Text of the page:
Amnesty International Israel is recruiting applicants for Sherut Leumi, Israel National Service.
Solicitations for the positions are live on the website of Shlomit, one of four organizations that handles national service applications.
The discovery of the post caused an uproar among some right-wing activists and nationalists. An organization called Betsalmo has registered a formal complaint with the Authority for National Civic Service, calling on the state to immediately prevent national service volunteers from working with the left-wing NGO.
Last month, Amnesty International, the umbrella organization of Amnesty International Israel, came under fire when it published a report titled “Destination: Occupation” that called on the four largest web vacation booking sites – Airbnb, Booking.com, Expedia and TripAdvisor – to boycott West Bank settlements, as well as Jewish listings in east Jerusalem.
In the aftermath of the report, Strategic Affairs and Public Safety Minister Gilad Erdan said he would consider banning non-Israeli Amnesty employees from Israel if the organization continued acting against settlement tourism. He called the report “hypocritical,” saying it spoke in the name of human rights but, in practice, supported an antisemitic and delegitimization campaign against Israel.
Reuven Pinsky, director of the Authority for National Civic Service, acknowledged that he had received these complaints but said, “My hands are tied.”
“It is crazy that these young people are doing national service with an organization like Amnesty,” said Pinsky, “but I cannot stop the organization from recruiting volunteers.”
At least for now.
Pinsky said that beginning in September 2019, Amnesty will “definitely be removed from the list” of organizations eligible to recruit national service personnel. At that time, the March 2017 law that cancels national-service positions in organizations that receive most of their funding from foreign government will come into effect.
The new law initiated by MK Amir Ohana (Likud) was rooted in his efforts to end state funding of organizations that he considers to be undermining Israeli policy with the support of foreign governments. The bill, which ultimately regulates the entire field of national service in Israel, was based on a report by the right-wing NGO Im Tirtzu, which discovered that there were 12 national service positions available in five organizations that receive most of their funding from foreign governments.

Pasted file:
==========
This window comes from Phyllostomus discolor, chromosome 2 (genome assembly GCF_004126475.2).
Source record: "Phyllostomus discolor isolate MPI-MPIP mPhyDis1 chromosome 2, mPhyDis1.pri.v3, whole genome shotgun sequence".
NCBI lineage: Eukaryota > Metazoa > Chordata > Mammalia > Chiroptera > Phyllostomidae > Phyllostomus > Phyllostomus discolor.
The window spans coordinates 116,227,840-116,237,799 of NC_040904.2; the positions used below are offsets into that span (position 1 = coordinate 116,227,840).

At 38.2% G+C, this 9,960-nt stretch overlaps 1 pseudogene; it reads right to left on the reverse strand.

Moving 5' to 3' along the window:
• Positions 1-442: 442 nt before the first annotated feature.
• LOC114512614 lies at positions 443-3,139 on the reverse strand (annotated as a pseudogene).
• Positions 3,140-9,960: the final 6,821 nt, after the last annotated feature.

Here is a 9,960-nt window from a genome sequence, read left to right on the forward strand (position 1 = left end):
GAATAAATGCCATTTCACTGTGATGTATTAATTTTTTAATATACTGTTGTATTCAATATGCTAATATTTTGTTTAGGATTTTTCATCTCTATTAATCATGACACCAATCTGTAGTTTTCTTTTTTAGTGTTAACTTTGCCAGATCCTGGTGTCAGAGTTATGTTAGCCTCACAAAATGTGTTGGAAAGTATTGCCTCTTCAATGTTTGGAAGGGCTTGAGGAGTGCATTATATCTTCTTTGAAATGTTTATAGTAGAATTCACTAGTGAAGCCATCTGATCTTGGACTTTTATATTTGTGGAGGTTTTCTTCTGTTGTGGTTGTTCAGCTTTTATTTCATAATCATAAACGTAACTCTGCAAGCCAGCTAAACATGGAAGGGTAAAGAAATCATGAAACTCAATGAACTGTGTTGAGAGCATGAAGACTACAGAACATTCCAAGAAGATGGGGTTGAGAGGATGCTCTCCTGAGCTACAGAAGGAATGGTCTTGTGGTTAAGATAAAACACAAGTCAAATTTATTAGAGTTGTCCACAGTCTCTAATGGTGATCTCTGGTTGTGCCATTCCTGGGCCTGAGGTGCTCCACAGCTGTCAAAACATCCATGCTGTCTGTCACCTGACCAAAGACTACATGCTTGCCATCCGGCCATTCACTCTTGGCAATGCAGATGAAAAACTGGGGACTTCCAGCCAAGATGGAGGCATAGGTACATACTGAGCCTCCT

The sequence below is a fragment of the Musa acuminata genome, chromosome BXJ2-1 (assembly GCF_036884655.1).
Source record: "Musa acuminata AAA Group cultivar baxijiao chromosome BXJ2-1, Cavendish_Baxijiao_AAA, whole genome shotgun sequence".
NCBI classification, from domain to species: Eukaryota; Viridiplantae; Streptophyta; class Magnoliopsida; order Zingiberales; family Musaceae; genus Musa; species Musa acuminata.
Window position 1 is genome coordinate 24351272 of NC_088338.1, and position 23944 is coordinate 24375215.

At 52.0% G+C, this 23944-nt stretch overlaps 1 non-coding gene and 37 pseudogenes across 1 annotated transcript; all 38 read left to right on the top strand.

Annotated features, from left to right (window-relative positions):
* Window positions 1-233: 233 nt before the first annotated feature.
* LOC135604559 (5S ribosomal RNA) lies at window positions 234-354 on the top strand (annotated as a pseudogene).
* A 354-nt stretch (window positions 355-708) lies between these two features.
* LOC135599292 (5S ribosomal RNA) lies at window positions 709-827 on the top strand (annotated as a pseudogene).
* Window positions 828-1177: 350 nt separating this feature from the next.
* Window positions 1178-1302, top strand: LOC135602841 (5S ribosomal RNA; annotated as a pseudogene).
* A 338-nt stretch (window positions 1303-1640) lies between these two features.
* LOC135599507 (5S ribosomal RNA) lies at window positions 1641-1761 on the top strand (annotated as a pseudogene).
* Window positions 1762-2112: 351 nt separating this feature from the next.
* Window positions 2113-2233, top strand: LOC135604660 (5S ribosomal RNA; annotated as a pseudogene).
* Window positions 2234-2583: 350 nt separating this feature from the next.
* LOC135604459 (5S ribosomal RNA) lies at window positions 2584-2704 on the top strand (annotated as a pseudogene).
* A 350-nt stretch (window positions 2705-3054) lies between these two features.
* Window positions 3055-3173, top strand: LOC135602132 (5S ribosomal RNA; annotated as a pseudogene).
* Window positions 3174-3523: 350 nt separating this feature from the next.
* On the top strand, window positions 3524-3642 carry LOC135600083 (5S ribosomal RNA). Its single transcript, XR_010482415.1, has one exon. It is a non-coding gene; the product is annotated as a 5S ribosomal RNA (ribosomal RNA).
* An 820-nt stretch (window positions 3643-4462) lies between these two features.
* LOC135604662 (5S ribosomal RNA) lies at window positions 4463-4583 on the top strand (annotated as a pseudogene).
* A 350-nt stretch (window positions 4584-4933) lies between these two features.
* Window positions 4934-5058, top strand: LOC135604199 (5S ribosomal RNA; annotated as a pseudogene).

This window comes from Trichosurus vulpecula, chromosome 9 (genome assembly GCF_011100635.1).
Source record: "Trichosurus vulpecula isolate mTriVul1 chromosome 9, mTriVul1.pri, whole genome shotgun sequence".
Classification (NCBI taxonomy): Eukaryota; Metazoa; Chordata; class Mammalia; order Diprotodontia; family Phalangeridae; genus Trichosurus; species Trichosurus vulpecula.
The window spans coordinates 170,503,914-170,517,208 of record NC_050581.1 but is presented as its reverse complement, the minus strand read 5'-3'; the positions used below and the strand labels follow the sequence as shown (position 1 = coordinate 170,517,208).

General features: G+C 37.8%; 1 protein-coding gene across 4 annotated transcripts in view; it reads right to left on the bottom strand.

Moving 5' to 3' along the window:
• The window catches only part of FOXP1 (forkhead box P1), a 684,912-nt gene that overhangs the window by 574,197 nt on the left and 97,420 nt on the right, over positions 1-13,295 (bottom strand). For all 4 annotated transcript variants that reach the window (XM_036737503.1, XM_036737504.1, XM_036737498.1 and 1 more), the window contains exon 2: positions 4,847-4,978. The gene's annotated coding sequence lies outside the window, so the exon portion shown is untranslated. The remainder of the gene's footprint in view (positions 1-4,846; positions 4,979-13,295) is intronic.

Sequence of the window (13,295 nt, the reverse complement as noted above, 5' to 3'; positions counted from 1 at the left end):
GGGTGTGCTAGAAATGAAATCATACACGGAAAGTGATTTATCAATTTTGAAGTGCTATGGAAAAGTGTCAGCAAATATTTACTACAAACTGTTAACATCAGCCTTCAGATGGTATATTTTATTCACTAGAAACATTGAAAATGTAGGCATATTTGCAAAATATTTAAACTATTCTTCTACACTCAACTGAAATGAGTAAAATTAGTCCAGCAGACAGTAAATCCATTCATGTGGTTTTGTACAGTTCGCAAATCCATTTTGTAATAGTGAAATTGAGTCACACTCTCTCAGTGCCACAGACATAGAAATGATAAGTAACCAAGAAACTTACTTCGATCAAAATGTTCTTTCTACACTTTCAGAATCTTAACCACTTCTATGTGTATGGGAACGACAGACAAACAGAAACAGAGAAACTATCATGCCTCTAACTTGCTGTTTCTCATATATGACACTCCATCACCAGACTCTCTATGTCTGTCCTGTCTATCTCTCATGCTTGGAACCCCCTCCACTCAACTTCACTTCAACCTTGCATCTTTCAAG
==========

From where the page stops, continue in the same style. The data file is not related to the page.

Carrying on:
The five organizations were B’Tselem-The Israel Information Center for Human Rights in the Occupied Territories; the Public Committee Against Torture in Israel; Gisha-Legal Center for Freedom of Movement; Israel Social TV; and the Hotline for Refugees and Migrants.
Amnesty was not on the list. But according to Minister of Agriculture and Rural Development Uri Ariel, whose office oversees national service, “It is important to note that the state does not fund Amnesty’s positions. They pay for them on their own.”
Gil Naveh, head of media and communications for Amnesty, told The Jerusalem Post that the organization has used national service volunteers for at least a decade or more. He said the organization pays NIS 1,900 for each workers, with most of the funds paying for Shlomit’s administrative services, and a few hundred shekels per month provided to the volunteers.
Currently, Amnesty has three volunteers working for it. In the past, it has employed as many as six.
The Shlomit advertisement says it is looking for people interested in coordinating activities and trips related to human rights, providing ongoing support for courses in activism, and creating and implementing media.
“The national service workers assist with administration, new media and communications,” Naveh explained.
The organization advertises itself to volunteers by saying, “Amnesty International Israel seeks to prevent the most serious human right violations around the world by means of research, public activism and media and advancing legislation.”
Naveh, who spoke to the Post from a personal perspective, said, “The fact that the director of Sherut Leumi can say in advance that an organization such as Amnesty will have a problem getting national service volunteers – even before we have made our next request, tells us a lot about how politically motivated this is.”
He said the legislation itself is seen by Amnesty as just another step in the “long line of steps the government has taken to silence and hurt anyone who criticizes the Israeli government. If the national service workers are taken away from Amnesty, it will be for political reasons, not bureaucratic or regulatory ones.
“We are not taking this lightly, but we are unphased,” Naveh concluded.
Pinsky said he has tried many times to have the organization removed from the official list of qualified organizations, but failed.
“Israel is a democratic state that places heavy protections around issues of freedom of speech and expression,” he said. “Even Arab MKs are able to speak out against Israel. Criticizing the government is not forbidden by law, and that is why we had to change the law.
“If I could, I would stop it now,” Pinsky added. “It is not a question of desire.”
He noted that the new law was drawn up in such a way as to prevent issues like this from arising in the future.
Said Ariel: “We have made history with the enactment of a national civil service law to benefit the service volunteers and to prevent all inciting bodies from receiving volunteers.”Sheri Oz contributed to this report.
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